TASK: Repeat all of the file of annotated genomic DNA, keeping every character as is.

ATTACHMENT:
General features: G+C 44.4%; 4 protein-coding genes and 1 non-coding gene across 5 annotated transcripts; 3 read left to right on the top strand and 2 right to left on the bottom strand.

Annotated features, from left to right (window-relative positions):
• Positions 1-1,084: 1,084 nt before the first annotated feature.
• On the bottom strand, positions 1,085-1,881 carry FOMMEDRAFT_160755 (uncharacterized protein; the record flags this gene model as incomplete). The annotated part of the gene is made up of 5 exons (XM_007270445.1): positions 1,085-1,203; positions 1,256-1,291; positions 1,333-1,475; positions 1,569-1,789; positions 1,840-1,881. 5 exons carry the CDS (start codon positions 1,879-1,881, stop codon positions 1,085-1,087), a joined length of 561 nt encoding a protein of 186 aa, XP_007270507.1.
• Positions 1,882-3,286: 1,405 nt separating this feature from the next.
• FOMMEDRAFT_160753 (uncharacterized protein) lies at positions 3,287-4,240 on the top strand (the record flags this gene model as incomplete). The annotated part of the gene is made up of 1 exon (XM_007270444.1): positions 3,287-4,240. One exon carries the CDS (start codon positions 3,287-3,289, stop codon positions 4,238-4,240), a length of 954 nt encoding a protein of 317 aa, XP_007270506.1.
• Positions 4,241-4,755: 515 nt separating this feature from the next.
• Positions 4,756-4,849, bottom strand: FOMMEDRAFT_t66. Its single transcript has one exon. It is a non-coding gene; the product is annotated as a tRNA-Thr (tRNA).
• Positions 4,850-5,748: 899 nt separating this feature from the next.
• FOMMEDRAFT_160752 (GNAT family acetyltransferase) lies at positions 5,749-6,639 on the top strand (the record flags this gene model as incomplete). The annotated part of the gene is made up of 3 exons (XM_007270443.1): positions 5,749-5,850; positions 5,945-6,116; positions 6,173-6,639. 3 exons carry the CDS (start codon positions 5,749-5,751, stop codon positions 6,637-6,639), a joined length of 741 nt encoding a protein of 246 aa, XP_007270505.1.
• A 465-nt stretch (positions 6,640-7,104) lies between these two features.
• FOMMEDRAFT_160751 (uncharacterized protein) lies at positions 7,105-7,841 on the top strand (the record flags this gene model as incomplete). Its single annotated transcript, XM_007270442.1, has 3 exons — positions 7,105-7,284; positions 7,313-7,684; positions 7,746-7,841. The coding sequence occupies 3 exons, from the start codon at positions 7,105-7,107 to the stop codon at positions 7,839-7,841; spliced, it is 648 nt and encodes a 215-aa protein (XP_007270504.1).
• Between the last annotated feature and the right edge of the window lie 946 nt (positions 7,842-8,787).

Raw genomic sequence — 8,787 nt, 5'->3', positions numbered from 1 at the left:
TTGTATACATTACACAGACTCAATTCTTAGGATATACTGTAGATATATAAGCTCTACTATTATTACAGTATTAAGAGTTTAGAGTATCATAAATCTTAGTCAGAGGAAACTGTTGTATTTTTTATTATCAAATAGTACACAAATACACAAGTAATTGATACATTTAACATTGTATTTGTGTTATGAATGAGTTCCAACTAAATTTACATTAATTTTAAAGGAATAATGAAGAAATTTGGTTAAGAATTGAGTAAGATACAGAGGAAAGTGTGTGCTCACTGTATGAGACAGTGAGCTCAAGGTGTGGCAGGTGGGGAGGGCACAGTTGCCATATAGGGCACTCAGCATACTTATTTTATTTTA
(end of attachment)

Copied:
General features: G+C 44.4%; 4 protein-coding genes and 1 non-coding gene across 5 annotated transcripts; 3 read left to right on the top strand and 2 right to left on the bottom strand.

Annotated features, from left to right (window-relative positions):
• Positions 1-1,084: 1,084 nt before the first annotated feature.
• On the bottom strand, positions 1,085-1,881 carry FOMMEDRAFT_160755 (uncharacterized protein; the record flags this gene model as incomplete). The annotated part of the gene is made up of 5 exons (XM_007270445.1): positions 1,085-1,203; positions 1,256-1,291; positions 1,333-1,475; positions 1,569-1,789; positions 1,840-1,881. 5 exons carry the CDS (start codon positions 1,879-1,881, stop codon positions 1,085-1,087), a joined length of 561 nt encoding a protein of 186 aa, XP_007270507.1.
• Positions 1,882-3,286: 1,405 nt separating this feature from the next.
• FOMMEDRAFT_160753 (uncharacterized protein) lies at positions 3,287-4,240 on the top strand (the record flags this gene model as incomplete). The annotated part of the gene is made up of 1 exon (XM_007270444.1): positions 3,287-4,240. One exon carries the CDS (start codon positions 3,287-3,289, stop codon positions 4,238-4,240), a length of 954 nt encoding a protein of 317 aa, XP_007270506.1.
• Positions 4,241-4,755: 515 nt separating this feature from the next.
• Positions 4,756-4,849, bottom strand: FOMMEDRAFT_t66. Its single transcript has one exon. It is a non-coding gene; the product is annotated as a tRNA-Thr (tRNA).
• Positions 4,850-5,748: 899 nt separating this feature from the next.
• FOMMEDRAFT_160752 (GNAT family acetyltransferase) lies at positions 5,749-6,639 on the top strand (the record flags this gene model as incomplete). The annotated part of the gene is made up of 3 exons (XM_007270443.1): positions 5,749-5,850; positions 5,945-6,116; positions 6,173-6,639. 3 exons carry the CDS (start codon positions 5,749-5,751, stop codon positions 6,637-6,639), a joined length of 741 nt encoding a protein of 246 aa, XP_007270505.1.
• A 465-nt stretch (positions 6,640-7,104) lies between these two features.
• FOMMEDRAFT_160751 (uncharacterized protein) lies at positions 7,105-7,841 on the top strand (the record flags this gene model as incomplete). Its single annotated transcript, XM_007270442.1, has 3 exons — positions 7,105-7,284; positions 7,313-7,684; positions 7,746-7,841. The coding sequence occupies 3 exons, from the start codon at positions 7,105-7,107 to the stop codon at positions 7,839-7,841; spliced, it is 648 nt and encodes a 215-aa protein (XP_007270504.1).
• Between the last annotated feature and the right edge of the window lie 946 nt (positions 7,842-8,787).

Raw genomic sequence — 8,787 nt, 5'->3', positions numbered from 1 at the left:
TTGTATACATTACACAGACTCAATTCTTAGGATATACTGTAGATATATAAGCTCTACTATTATTACAGTATTAAGAGTTTAGAGTATCATAAATCTTAGTCAGAGGAAACTGTTGTATTTTTTATTATCAAATAGTACACAAATACACAAGTAATTGATACATTTAACATTGTATTTGTGTTATGAATGAGTTCCAACTAAATTTACATTAATTTTAAAGGAATAATGAAGAAATTTGGTTAAGAATTGAGTAAGATACAGAGGAAAGTGTGTGCTCACTGTATGAGACAGTGAGCTCAAGGTGTGGCAGGTGGGGAGGGCACAGTTGCCATATAGGGCACTCAGCATACTTATTTTATTTTA